Which Joe gave his name to ‘sloppy joes’? We look at five interesting sandwiches and their lexical origins.
Be amazed by how lucky one is on a particular occasion:‘Clarke could hardly believe his luck as he put the ball into the empty net’
- ‘Some elements would laud over a minor celebrity suffering self-induced problems but be unable to believe Jane could overcome huge physical pain to achieve athletic feats most of us could only dream of.’
- ‘I find myself increasingly in the position of being unable to believe the government's plans are quite as progressive as they claim and at the same time unable to take what passes for a ‘left opposition’ seriously.’
- ‘They stare up at me with sunken eyes, filled with shock, as if they had all died in a single instant and were unable to believe what they had seen.’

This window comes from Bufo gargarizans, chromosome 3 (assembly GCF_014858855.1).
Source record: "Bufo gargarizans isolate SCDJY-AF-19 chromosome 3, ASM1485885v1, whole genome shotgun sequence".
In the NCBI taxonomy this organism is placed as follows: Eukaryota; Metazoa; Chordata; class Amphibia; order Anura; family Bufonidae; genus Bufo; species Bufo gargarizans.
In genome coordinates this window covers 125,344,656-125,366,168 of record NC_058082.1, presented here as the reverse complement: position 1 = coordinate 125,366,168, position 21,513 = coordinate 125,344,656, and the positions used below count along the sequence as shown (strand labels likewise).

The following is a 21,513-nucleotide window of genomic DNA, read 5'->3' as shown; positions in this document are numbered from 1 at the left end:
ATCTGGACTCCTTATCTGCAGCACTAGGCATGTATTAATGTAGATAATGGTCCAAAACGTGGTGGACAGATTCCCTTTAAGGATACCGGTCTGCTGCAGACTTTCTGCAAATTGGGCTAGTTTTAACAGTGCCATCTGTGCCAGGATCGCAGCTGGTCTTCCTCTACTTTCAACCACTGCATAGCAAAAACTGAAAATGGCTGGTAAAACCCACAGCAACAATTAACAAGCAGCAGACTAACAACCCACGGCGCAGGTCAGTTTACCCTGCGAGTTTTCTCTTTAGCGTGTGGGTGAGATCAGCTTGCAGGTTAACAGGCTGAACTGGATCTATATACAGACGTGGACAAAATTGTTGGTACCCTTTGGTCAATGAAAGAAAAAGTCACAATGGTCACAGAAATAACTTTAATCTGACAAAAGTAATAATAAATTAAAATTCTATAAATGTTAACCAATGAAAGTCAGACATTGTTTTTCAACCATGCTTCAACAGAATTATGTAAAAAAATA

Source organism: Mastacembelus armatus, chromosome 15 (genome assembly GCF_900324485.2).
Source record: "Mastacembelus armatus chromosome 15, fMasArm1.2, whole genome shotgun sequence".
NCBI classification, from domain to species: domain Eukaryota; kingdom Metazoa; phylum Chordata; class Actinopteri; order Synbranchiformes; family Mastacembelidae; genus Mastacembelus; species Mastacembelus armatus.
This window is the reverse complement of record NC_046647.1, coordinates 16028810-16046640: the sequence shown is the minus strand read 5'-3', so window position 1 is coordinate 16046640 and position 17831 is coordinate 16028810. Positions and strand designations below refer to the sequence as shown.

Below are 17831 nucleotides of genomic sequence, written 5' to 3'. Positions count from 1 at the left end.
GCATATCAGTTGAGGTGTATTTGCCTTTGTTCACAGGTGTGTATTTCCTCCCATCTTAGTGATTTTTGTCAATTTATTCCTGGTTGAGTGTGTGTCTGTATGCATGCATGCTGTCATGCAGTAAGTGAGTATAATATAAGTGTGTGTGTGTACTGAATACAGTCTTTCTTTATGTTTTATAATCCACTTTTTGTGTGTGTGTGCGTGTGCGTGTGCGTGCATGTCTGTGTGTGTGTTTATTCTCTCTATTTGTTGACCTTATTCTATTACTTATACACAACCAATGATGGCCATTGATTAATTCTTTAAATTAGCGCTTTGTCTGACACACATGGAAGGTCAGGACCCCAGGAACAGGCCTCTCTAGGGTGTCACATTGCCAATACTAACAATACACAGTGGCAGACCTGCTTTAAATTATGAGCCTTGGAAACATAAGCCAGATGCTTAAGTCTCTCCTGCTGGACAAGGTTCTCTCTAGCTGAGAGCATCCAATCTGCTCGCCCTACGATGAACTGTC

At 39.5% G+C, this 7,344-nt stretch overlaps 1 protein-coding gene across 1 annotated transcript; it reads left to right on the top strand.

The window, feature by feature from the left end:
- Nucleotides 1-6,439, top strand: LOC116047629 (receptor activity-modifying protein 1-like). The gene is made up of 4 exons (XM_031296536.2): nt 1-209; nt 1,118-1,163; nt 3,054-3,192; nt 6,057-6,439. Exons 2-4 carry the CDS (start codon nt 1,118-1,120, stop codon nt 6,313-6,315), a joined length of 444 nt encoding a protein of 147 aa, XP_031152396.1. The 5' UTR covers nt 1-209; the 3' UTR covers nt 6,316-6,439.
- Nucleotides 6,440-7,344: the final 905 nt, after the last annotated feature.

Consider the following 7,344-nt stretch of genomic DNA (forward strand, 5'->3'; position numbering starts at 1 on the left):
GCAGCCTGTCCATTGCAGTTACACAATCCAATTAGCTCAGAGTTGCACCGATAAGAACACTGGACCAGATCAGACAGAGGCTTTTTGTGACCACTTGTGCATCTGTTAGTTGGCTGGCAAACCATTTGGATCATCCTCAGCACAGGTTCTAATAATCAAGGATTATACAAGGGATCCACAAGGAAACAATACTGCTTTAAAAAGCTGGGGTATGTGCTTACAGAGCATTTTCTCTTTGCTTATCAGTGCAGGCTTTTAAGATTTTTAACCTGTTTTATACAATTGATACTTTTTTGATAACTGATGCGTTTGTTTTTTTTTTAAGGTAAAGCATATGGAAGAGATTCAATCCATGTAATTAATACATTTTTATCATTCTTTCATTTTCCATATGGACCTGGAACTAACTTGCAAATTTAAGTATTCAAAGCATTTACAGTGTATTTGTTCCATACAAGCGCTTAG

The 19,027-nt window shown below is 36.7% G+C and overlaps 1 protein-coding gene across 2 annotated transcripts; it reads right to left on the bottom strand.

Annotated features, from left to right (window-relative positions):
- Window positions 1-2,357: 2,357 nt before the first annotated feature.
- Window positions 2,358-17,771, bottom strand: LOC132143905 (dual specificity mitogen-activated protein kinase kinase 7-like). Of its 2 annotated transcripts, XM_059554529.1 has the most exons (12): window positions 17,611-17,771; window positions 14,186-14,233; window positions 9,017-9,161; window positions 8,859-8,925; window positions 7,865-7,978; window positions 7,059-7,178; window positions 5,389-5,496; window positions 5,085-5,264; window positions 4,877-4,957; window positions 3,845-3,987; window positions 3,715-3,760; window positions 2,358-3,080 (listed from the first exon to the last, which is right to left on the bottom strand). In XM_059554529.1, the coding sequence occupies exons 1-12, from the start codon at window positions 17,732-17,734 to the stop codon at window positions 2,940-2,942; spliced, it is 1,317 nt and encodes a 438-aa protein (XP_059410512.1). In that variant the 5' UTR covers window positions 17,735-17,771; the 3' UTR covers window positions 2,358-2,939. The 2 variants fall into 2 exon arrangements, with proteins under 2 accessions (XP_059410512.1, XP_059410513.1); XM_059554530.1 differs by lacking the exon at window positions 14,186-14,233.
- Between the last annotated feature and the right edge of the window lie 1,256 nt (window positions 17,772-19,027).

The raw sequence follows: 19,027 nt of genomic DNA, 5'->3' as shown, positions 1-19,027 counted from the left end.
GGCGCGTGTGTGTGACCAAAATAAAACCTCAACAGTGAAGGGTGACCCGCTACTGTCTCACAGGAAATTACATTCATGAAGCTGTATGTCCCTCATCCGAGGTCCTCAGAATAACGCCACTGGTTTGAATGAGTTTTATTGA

- ‘He was unable to believe that this lone creature could possibly destroy two of the most powerful Clans on the planet and everything else.’
- ‘Like all his subsequent books, it was originally written in French, but publishing houses in his adopted country reputedly turned it down since they were unable to believe a foreigner could write well in their language.’
- ‘She was unable to believe he would have set her up like that, or that he actually arrested her.’
- ‘The information contained in those journals gave him one surprise after another, he had almost been unable to believe it was true.’
- ‘He hated to be judgmental, but he was unable to believe that someone like them were capable of doing a noble thing such as keeping a vow.’
We take a look at several popular, though confusing, punctuation marks.
From Afghanistan to Zimbabwe, discover surprising and intriguing language facts from around the globe.
The definitions of ‘buddy’ and ‘bro’ in the OED have recently been revised. We explore their history and increase in popularity.